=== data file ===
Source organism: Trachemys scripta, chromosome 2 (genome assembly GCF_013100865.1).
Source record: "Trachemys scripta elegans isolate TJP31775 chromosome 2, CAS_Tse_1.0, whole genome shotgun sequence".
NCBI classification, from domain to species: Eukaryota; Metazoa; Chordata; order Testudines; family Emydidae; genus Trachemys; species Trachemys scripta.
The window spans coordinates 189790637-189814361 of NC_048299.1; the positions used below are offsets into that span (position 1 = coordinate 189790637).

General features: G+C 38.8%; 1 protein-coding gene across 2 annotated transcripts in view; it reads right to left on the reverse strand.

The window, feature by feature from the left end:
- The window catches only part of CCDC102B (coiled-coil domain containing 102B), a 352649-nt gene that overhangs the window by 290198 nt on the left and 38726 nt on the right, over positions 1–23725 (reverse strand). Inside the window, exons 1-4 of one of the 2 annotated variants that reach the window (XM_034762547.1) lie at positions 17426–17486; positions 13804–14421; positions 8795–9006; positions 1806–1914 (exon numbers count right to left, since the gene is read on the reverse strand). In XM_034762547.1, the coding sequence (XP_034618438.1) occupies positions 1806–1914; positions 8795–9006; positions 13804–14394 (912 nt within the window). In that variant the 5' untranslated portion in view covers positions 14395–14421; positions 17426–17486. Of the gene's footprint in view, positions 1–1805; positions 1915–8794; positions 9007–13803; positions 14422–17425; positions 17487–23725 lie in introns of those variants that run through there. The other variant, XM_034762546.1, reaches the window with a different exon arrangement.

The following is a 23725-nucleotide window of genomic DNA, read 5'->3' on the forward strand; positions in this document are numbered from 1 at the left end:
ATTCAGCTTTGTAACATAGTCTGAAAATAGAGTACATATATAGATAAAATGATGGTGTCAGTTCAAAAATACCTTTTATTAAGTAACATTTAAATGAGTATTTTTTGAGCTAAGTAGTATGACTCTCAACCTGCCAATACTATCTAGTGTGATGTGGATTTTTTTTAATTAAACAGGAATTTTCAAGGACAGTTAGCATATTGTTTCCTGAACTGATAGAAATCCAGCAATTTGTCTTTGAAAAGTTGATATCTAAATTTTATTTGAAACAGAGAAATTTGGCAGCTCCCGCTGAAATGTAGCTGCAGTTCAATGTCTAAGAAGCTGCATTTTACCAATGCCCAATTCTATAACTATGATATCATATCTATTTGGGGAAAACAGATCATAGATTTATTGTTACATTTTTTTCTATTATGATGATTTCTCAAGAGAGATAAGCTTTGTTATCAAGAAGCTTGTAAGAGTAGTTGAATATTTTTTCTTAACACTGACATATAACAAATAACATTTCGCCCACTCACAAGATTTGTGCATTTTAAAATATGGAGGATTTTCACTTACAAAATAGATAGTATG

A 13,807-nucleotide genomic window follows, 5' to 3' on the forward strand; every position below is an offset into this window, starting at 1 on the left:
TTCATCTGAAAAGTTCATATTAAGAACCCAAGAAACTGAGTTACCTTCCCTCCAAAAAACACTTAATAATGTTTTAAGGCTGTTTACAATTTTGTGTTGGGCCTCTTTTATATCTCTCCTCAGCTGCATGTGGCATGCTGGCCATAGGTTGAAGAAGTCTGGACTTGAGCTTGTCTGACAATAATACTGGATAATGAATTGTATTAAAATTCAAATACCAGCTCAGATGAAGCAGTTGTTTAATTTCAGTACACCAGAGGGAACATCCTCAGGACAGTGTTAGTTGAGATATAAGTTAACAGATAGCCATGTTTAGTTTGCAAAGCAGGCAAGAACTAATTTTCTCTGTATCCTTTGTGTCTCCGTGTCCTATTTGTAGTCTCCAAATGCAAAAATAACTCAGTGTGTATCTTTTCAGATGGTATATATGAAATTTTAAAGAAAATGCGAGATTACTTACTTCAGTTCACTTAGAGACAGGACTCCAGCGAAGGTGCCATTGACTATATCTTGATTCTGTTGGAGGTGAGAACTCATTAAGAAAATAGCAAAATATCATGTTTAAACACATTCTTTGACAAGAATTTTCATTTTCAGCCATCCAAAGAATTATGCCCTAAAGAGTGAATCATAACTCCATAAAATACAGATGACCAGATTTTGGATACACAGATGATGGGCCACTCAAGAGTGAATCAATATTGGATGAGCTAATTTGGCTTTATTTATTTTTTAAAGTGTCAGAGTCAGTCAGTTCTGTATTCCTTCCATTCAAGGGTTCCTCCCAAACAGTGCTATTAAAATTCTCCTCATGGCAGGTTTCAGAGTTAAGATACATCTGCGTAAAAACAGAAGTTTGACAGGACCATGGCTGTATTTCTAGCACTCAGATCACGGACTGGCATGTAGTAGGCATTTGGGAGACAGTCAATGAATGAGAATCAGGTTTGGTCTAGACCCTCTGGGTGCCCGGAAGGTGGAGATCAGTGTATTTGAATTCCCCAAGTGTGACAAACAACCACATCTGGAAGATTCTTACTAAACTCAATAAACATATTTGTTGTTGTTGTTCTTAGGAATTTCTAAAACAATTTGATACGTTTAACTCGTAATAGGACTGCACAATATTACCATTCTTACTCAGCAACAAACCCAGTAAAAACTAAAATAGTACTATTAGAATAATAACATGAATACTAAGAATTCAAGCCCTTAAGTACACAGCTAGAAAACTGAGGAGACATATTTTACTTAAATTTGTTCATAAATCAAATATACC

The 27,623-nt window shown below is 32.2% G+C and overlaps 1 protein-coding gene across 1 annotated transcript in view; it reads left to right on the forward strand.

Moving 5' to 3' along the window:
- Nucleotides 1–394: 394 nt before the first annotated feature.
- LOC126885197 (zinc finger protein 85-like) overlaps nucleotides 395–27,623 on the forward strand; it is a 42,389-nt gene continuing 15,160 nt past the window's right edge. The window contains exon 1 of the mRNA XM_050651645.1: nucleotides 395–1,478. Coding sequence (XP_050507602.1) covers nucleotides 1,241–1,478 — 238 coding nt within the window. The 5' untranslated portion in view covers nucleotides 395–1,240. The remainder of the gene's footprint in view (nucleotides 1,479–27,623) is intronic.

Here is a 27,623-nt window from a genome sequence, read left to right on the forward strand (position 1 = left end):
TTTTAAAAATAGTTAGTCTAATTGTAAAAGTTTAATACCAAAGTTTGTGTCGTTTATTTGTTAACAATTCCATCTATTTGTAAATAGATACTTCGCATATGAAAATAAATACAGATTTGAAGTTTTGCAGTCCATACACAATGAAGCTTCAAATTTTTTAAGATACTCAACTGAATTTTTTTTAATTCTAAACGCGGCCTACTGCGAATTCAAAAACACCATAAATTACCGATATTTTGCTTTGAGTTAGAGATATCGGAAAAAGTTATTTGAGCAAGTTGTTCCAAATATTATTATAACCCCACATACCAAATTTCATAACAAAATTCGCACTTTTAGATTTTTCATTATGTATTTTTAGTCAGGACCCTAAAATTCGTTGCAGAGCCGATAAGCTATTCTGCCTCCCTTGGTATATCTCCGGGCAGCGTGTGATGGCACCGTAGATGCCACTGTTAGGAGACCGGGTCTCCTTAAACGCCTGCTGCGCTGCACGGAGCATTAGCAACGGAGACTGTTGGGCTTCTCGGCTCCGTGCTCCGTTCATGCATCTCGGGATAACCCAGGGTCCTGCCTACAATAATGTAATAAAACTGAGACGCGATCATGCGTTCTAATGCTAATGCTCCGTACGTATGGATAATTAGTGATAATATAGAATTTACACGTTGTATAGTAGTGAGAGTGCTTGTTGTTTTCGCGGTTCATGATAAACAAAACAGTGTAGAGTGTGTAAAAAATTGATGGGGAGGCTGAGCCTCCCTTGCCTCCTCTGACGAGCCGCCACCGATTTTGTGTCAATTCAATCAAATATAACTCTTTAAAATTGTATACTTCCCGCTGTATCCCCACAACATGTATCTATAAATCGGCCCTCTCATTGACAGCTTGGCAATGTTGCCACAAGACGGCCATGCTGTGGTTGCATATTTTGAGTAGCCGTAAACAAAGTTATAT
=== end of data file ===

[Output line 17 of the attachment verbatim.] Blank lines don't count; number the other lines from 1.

TTTTAAAAATAGTTAGTCTAATTGTAAAAGTTTAATACCAAAGTTTGTGTCGTTTATTTGTTAACAATTCCATCTATTTGTAAATAGATACTTCGCATATGAAAATAAATACAGATTTGAAGTTTTGCAGTCCATACACAATGAAGCTTCAAATTTTTTAAGATACTCAACTGAATTTTTTTTAATTCTAAACGCGGCCTACTGCGAATTCAAAAACACCATAAATTACCGATATTTTGCTTTGAGTTAGAGATATCGGAAAAAGTTATTTGAGCAAGTTGTTCCAAATATTATTATAACCCCACATACCAAATTTCATAACAAAATTCGCACTTTTAGATTTTTCATTATGTATTTTTAGTCAGGACCCTAAAATTCGTTGCAGAGCCGATAAGCTATTCTGCCTCCCTTGGTATATCTCCGGGCAGCGTGTGATGGCACCGTAGATGCCACTGTTAGGAGACCGGGTCTCCTTAAACGCCTGCTGCGCTGCACGGAGCATTAGCAACGGAGACTGTTGGGCTTCTCGGCTCCGTGCTCCGTTCATGCATCTCGGGATAACCCAGGGTCCTGCCTACAATAATGTAATAAAACTGAGACGCGATCATGCGTTCTAATGCTAATGCTCCGTACGTATGGATAATTAGTGATAATATAGAATTTACACGTTGTATAGTAGTGAGAGTGCTTGTTGTTTTCGCGGTTCATGATAAACAAAACAGTGTAGAGTGTGTAAAAAATTGATGGGGAGGCTGAGCCTCCCTTGCCTCCTCTGACGAGCCGCCACCGATTTTGTGTCAATTCAATCAAATATAACTCTTTAAAATTGTATACTTCCCGCTGTATCCCCACAACATGTATCTATAAATCGGCCCTCTCATTGACAGCTTGGCAATGTTGCCACAAGACGGCCATGCTGTGGTTGCATATTTTGAGTAGCCGTAAACAAAGTTATAT